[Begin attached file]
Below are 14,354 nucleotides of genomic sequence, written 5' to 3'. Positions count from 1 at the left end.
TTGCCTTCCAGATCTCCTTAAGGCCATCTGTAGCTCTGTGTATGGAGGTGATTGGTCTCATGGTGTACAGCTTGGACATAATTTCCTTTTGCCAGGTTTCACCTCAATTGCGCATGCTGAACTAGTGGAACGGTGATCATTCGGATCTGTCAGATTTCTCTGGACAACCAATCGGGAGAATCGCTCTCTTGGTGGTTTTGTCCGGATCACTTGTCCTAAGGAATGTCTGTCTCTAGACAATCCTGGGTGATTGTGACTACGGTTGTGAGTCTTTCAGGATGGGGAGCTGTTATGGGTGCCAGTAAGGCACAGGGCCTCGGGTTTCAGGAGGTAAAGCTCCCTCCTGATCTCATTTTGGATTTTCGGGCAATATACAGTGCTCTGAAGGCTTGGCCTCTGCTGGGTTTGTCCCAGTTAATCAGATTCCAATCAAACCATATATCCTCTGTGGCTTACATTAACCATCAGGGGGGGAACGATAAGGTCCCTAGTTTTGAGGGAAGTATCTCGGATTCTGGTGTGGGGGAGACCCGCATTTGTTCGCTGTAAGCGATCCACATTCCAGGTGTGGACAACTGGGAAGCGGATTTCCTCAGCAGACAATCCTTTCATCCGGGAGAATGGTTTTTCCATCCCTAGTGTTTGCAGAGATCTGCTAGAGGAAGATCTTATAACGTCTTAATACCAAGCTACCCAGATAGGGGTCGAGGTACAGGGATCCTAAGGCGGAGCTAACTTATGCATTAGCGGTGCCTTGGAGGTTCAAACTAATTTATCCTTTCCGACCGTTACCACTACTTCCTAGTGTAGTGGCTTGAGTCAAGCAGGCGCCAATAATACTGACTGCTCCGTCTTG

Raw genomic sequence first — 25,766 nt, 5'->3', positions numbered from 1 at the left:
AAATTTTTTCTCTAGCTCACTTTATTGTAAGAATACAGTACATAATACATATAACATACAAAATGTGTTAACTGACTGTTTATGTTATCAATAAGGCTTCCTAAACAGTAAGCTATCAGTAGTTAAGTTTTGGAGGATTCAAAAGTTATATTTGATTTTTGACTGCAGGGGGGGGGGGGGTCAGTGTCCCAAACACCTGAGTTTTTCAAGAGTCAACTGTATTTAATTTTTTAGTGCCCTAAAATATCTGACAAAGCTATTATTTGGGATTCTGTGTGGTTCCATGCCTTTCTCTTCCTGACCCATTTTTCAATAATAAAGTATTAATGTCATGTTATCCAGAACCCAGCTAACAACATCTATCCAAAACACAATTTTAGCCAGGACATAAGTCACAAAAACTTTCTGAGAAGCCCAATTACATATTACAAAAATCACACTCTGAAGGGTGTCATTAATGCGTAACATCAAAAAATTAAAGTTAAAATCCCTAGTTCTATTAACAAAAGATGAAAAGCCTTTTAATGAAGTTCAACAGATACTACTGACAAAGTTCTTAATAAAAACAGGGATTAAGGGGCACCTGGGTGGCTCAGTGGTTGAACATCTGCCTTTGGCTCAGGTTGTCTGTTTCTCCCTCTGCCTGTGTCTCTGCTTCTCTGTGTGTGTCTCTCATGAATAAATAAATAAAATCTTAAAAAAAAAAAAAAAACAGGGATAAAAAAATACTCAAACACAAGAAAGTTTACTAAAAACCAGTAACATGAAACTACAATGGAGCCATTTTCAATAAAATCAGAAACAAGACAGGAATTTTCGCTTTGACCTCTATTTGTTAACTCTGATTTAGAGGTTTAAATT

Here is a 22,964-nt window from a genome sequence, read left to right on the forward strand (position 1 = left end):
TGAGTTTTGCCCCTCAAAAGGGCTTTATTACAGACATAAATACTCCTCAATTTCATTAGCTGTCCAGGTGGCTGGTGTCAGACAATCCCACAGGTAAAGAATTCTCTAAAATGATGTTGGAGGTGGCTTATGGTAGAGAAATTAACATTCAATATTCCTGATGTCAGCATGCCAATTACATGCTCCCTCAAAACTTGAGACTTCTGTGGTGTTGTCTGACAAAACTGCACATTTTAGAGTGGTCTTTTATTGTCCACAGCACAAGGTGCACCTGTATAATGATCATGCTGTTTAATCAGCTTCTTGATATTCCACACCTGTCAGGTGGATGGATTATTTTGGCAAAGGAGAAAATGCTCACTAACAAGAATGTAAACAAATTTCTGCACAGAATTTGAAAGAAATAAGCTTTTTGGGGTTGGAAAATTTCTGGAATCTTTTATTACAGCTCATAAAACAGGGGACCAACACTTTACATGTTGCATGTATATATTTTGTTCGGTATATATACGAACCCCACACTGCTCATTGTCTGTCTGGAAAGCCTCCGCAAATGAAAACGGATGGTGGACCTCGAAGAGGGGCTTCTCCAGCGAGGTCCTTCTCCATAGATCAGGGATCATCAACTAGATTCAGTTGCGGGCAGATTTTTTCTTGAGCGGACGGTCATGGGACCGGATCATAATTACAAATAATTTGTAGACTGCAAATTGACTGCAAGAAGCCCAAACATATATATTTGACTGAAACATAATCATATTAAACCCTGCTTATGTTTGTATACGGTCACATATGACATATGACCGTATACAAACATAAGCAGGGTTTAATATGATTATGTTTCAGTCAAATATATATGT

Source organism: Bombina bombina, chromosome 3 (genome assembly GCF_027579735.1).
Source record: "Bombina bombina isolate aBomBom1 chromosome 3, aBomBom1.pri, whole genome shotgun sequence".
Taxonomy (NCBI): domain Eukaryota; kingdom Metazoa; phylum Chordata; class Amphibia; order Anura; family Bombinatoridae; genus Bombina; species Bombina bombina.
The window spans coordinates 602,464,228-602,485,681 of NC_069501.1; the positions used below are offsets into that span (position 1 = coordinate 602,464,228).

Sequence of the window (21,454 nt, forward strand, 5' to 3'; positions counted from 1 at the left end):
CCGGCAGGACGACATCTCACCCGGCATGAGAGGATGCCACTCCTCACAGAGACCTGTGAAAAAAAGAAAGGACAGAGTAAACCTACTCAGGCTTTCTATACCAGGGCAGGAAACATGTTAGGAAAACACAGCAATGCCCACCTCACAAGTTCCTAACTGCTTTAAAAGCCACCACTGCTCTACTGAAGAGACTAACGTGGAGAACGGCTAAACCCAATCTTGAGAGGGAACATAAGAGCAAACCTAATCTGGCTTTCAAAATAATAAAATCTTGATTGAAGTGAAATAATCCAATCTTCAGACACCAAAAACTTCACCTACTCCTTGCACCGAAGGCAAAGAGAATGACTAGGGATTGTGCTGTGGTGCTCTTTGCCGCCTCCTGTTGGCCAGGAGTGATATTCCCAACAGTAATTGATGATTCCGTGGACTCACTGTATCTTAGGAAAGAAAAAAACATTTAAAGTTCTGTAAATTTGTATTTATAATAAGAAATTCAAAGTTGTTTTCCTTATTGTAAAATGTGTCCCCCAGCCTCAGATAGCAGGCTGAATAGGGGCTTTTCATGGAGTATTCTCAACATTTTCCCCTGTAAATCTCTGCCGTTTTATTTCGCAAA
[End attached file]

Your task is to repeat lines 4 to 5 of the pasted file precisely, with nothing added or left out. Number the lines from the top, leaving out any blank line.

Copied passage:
AAATTTTTTCTCTAGCTCACTTTATTGTAAGAATACAGTACATAATACATATAACATACAAAATGTGTTAACTGACTGTTTATGTTATCAATAAGGCTTCCTAAACAGTAAGCTATCAGTAGTTAAGTTTTGGAGGATTCAAAAGTTATATTTGATTTTTGACTGCAGGGGGGGGGGGGGTCAGTGTCCCAAACACCTGAGTTTTTCAAGAGTCAACTGTATTTAATTTTTTAGTGCCCTAAAATATCTGACAAAGCTATTATTTGGGATTCTGTGTGGTTCCATGCCTTTCTCTTCCTGACCCATTTTTCAATAATAAAGTATTAATGTCATGTTATCCAGAACCCAGCTAACAACATCTATCCAAAACACAATTTTAGCCAGGACATAAGTCACAAAAACTTTCTGAGAAGCCCAATTACATATTACAAAAATCACACTCTGAAGGGTGTCATTAATGCGTAACATCAAAAAATTAAAGTTAAAATCCCTAGTTCTATTAACAAAAGATGAAAAGCCTTTTAATGAAGTTCAACAGATACTACTGACAAAGTTCTTAATAAAAACAGGGATTAAGGGGCACCTGGGTGGCTCAGTGGTTGAACATCTGCCTTTGGCTCAGGTTGTCTGTTTCTCCCTCTGCCTGTGTCTCTGCTTCTCTGTGTGTGTCTCTCATGAATAAATAAATAAAATCTTAAAAAAAAAAAAAAAACAGGGATAAAAAAATACTCAAACACAAGAAAGTTTACTAAAAACCAGTAACATGAAACTACAATGGAGCCATTTTCAATAAAATCAGAAACAAGACAGGAATTTTCGCTTTGACCTCTATTTGTTAACTCTGATTTAGAGGTTTAAATT

Here is a 22,964-nt window from a genome sequence, read left to right on the forward strand (position 1 = left end):